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  • Cited by 5
Cambridge University Press
Online publication date:
May 2022
Print publication year:
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Book description

This is a biography of Earthopolis, the only Urban Planet we know of. It is a history of how cities gave humans immense power over Earth, for good and for ill. Carl Nightingale takes readers on a sweeping six-continent, six-millennia tour of the world's cities, culminating in the last 250 years, when we vastly accelerated our planetary realms of action, habitat, and impact, courting dangerous new consequences and opening prospects for new hope. In Earthopolis we peek into our cities' homes, neighborhoods, streets, shops, eating houses, squares, marketplaces, religious sites, schools, universities, offices, monuments, docklands, and airports to discover connections between small spaces and the largest things we have built. The book exposes the Urban Planet's deep inequalities of power, wealth, access to knowledge, class, race, gender, sexuality, religion and nation. It asks us to draw on the most just and democratic moments of Earthopolis's past to rescue its future.


‘Majestic in scale, full of fascinating detail about stones, bricks and systems of segregation, this book is charged with an urgency to create a new epic for our times. It is nothing less than a new human history. Carl Nightingale will change how you think about where we come from, the places we live in, and the resources we consume from this planet and its sun.'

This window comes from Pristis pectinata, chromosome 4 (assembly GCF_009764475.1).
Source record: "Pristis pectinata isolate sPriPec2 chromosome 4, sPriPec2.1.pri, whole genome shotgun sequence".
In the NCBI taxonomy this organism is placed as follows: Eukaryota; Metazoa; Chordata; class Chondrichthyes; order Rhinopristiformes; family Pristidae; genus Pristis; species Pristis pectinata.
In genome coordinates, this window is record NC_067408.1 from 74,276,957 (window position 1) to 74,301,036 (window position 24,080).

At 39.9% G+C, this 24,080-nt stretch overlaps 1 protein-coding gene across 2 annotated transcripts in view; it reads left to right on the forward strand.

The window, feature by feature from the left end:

Jeremy Adelman - author of Worldly Philosopher: the Odyssey of Albert O. Hirschman

‘There's an exhilaration that comes with reading history written on this scale – much of our life that seems elusive or unconnected begins to make sense. And history is merely prelude to the future: on a planet of cities, our survival depends on seizing some of the clues this book contains.'

Bill McKibben - author of Falter: Has the Human Game Begun to Play Itself Out

‘Ours is the first century in which the majority of humankind lives in cities. Nightingale in this sprawling, imaginative, and clearly written book explains how we reached this point by exploring the political and ecological roles of cities in world history from ancient Mesopotamia to modern megalopoli.'

J. R. McNeill - author of The Webs of Humankind

‘Offer[s] a unique point of view that includes many valuable insights about cities …'

David R. Conn Source: Library Journal

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